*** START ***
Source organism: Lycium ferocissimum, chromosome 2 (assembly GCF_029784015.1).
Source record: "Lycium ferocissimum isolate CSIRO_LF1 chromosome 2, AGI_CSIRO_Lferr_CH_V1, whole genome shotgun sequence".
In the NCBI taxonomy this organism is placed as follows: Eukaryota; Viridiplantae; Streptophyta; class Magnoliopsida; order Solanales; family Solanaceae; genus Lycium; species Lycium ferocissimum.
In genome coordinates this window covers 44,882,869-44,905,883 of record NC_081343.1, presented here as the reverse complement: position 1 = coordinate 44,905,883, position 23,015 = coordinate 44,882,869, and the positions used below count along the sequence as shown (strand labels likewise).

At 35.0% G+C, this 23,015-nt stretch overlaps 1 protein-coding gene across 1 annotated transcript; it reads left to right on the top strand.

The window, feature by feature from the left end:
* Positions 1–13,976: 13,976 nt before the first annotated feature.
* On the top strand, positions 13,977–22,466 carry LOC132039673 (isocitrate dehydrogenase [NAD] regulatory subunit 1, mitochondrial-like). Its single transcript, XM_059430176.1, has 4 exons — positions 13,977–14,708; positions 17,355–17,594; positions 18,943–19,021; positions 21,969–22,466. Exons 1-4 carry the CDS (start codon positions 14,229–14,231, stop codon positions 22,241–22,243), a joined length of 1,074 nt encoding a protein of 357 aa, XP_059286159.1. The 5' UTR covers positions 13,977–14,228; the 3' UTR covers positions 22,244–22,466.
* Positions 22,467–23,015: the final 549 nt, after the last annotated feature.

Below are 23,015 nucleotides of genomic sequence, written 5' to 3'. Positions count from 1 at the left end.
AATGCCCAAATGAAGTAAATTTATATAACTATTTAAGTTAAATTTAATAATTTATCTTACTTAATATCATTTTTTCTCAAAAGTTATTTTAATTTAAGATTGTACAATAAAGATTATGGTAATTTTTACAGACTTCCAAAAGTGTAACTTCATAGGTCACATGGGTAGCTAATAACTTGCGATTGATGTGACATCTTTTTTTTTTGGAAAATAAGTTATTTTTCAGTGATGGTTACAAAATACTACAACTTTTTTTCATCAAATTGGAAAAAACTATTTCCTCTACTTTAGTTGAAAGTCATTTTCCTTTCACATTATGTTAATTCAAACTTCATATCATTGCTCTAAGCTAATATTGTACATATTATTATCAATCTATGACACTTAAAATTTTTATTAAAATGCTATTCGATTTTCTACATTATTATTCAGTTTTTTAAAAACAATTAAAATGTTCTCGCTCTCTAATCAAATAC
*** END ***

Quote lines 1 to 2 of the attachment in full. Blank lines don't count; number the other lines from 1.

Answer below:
Source organism: Lycium ferocissimum, chromosome 2 (assembly GCF_029784015.1).
Source record: "Lycium ferocissimum isolate CSIRO_LF1 chromosome 2, AGI_CSIRO_Lferr_CH_V1, whole genome shotgun sequence".